The Millennium Development Goals (MDGs) are eight international development goals that were officially established following the Millennium Summit of the United Nations in 2000, following the adoption of the United Nations Millennium Declaration. All 189 United Nations member states and at least 23 international organizations have agreed to achieve these goals by the year 2015. The goals are:
Eradicating extreme poverty and hunger,
Achieving universal primary education,
Promoting gender equality and empowering women,
Reducing child mortality rates,
Improving maternal health,
Combating HIV/AIDS, malaria, and other diseases,
Ensuring environmental sustainability, and
Developing a global partnership for development.
Each of the goals has specific stated targets and dates for achieving those targets. To accelerate progress, the G8 Finance Ministers agreed in June 2005 to provide enough funds to the World Bank, the International Monetary Fund (IMF), and the African Development Bank (AfDB) to cancel an additional $40 to $55 billion in debt owed by members of the Heavily Indebted Poor Countries (HIPC) to allow impoverished countries to re‑channel the resources saved from the forgiven debt to social programs for improving health and education and for alleviating poverty.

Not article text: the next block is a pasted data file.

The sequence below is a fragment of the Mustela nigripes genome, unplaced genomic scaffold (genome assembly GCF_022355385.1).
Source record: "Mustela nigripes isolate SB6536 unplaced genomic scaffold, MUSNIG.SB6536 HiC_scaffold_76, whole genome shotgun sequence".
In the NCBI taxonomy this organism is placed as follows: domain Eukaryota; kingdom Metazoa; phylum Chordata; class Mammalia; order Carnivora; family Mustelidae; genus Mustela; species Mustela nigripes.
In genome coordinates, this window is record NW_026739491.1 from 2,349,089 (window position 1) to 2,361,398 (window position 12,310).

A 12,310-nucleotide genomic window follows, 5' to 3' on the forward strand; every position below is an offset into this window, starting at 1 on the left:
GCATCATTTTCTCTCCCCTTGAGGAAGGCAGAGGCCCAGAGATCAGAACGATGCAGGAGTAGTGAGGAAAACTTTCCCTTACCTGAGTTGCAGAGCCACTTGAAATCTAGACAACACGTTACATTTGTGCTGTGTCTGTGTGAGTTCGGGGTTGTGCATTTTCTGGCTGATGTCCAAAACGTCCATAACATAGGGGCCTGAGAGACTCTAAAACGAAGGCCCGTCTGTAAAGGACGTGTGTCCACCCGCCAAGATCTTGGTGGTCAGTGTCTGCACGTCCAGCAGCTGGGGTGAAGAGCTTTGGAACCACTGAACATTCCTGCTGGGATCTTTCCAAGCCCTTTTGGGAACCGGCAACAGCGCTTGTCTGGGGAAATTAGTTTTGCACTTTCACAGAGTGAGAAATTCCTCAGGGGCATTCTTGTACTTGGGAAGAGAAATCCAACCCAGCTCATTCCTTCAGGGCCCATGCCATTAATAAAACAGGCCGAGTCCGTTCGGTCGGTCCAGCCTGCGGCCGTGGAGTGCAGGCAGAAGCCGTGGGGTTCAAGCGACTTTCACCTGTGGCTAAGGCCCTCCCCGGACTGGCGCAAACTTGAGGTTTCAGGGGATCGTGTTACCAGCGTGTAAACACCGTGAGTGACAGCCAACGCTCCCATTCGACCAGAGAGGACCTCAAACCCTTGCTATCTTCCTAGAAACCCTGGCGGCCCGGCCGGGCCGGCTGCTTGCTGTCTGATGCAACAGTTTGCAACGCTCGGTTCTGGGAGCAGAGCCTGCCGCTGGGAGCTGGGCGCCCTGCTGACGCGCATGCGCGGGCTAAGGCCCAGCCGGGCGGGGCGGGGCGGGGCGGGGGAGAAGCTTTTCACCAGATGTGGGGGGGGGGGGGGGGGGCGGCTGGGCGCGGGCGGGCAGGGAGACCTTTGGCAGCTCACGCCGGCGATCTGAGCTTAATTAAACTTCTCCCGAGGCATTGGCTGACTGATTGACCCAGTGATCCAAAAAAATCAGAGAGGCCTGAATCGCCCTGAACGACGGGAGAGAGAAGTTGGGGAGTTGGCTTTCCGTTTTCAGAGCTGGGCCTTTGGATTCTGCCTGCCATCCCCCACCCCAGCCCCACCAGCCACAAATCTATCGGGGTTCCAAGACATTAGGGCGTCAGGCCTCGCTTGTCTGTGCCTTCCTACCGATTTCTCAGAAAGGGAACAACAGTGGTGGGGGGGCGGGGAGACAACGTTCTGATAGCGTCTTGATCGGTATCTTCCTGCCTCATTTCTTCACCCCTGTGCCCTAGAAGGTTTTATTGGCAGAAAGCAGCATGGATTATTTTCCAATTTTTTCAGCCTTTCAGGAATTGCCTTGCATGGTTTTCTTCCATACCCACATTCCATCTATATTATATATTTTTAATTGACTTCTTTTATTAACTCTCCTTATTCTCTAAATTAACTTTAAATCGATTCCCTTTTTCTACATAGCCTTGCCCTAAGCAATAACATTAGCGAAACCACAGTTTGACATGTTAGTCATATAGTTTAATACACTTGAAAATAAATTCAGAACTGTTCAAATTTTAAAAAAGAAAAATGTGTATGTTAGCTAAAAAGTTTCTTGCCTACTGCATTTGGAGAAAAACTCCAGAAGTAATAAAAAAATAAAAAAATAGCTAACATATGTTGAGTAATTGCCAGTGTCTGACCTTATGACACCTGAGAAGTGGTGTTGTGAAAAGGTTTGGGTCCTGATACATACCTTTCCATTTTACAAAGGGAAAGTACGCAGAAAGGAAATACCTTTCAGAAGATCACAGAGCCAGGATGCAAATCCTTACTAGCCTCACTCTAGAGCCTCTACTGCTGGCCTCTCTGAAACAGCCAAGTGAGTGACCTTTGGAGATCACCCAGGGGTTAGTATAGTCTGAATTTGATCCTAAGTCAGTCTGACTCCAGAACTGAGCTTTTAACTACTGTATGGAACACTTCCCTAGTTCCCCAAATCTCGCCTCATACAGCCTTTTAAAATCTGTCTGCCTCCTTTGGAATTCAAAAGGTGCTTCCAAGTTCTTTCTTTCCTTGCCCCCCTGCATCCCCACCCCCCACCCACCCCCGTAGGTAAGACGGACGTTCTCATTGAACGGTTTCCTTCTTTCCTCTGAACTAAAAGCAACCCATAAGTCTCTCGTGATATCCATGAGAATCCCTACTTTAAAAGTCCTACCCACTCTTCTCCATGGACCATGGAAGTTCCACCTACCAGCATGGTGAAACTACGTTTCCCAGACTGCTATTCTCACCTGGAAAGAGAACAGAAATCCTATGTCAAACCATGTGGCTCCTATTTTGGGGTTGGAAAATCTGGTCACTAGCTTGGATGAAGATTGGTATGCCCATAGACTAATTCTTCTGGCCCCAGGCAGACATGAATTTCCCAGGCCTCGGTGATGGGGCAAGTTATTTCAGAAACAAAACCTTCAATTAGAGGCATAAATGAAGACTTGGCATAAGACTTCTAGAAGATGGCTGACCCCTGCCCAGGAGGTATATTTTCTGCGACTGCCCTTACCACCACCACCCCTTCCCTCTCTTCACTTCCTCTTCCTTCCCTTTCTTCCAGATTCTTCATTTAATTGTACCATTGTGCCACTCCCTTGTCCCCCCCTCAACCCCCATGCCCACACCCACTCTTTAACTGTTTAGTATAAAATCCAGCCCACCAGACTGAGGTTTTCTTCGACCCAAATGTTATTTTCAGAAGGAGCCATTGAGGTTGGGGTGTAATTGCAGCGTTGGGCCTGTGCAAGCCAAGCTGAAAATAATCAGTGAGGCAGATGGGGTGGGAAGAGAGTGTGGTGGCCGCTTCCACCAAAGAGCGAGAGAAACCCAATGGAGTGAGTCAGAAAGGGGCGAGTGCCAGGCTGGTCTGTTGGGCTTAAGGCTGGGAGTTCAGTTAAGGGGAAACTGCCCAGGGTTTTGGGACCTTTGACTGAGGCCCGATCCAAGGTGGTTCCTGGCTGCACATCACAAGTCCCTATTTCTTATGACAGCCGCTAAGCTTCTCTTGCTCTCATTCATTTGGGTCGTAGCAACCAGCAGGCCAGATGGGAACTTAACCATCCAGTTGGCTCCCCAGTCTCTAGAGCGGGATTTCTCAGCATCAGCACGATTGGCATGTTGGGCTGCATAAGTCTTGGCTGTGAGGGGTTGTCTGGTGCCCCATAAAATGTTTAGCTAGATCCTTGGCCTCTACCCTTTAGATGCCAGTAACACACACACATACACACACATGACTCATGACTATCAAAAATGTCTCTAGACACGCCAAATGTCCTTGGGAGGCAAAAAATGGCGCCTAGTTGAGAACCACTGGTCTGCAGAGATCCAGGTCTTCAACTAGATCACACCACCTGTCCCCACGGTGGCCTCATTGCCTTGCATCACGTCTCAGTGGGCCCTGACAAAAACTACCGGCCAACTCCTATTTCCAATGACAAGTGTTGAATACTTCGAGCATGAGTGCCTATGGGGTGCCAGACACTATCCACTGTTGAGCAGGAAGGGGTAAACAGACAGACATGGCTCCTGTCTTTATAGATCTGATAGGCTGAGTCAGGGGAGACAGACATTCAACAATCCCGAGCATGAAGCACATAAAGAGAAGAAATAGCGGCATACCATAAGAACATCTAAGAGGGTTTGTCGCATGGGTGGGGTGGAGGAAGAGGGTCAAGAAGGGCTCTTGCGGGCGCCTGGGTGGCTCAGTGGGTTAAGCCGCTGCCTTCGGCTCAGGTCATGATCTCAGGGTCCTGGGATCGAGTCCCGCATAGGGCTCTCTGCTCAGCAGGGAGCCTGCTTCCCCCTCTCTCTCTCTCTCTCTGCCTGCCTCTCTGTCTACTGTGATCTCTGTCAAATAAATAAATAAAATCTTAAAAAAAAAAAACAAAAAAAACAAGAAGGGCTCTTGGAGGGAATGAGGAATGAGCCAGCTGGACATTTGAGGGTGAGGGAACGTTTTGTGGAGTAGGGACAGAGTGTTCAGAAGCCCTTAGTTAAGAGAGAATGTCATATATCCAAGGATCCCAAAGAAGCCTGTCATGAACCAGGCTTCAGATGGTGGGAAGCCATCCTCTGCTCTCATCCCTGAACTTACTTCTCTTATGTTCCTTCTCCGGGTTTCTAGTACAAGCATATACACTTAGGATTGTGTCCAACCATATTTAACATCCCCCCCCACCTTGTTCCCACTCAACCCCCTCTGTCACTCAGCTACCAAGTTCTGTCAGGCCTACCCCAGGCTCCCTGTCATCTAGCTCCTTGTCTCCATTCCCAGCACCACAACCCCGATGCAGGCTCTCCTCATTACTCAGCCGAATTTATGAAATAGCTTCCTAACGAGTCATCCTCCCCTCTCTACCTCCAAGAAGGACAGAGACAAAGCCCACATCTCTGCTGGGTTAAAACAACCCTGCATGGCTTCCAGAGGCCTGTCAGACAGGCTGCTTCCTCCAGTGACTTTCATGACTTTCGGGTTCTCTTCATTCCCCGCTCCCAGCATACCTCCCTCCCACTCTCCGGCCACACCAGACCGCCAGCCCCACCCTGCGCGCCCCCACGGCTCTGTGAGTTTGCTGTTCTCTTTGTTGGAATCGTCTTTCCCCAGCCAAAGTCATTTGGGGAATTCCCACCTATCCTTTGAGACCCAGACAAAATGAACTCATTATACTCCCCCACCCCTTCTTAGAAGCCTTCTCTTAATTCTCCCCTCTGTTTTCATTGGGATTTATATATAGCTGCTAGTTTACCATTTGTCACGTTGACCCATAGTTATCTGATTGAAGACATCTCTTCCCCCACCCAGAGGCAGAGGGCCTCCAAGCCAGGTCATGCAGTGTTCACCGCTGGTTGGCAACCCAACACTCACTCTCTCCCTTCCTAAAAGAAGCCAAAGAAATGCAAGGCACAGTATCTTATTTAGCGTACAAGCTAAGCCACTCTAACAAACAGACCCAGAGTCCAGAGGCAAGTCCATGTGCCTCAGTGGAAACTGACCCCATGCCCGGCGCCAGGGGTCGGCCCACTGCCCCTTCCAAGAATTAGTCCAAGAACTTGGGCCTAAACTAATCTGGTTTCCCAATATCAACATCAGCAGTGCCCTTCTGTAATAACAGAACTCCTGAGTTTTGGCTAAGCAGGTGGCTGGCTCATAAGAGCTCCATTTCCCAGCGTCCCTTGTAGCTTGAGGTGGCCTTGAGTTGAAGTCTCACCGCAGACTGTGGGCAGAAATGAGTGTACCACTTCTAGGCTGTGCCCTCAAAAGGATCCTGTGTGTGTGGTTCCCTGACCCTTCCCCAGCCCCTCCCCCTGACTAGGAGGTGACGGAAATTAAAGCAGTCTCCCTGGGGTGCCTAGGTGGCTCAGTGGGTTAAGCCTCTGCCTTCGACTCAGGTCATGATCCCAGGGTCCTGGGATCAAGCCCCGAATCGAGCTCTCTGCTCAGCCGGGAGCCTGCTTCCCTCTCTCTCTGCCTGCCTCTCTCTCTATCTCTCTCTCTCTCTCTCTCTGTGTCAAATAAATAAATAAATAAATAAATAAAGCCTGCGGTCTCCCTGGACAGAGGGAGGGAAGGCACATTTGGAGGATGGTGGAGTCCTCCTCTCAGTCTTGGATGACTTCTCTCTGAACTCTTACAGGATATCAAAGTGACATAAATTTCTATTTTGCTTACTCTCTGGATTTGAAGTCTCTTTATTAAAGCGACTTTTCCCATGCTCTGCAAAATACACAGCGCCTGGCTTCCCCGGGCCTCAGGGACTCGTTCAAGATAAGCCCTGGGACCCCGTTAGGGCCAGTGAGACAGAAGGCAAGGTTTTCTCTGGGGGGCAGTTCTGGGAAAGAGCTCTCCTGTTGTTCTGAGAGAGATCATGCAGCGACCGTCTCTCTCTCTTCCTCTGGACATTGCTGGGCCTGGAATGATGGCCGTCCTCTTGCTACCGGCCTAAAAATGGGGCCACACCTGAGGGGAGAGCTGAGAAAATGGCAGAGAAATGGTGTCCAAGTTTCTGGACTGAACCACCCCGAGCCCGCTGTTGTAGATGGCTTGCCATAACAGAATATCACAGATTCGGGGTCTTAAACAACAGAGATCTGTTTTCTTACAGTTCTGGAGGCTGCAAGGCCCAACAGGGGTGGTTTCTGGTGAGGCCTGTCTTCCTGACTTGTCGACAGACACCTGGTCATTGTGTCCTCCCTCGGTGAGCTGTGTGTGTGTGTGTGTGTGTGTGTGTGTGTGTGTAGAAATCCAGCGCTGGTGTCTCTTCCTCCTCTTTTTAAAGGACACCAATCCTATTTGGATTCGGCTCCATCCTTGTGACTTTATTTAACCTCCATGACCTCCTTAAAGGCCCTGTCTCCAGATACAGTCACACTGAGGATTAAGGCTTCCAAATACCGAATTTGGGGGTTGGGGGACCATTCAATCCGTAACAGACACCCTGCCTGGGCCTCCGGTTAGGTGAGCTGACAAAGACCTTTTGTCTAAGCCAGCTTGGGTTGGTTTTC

Debate has surrounded adoption of the MDGs, focusing on lack of analysis and justification behind the chosen objectives, the difficulty or lack of measurements for some of the goals, and uneven progress towards reaching the goals, among other criticisms. Although developed countries' aid for achieving the MDGs has been rising over recent years, more than half the aid is towards debt relief owed by poor countries, with much of the remaining aid money going towards natural disaster relief and military aid which do not further development.
Progress towards reaching the goals has been uneven. Some countries have achieved many of the goals, while others...
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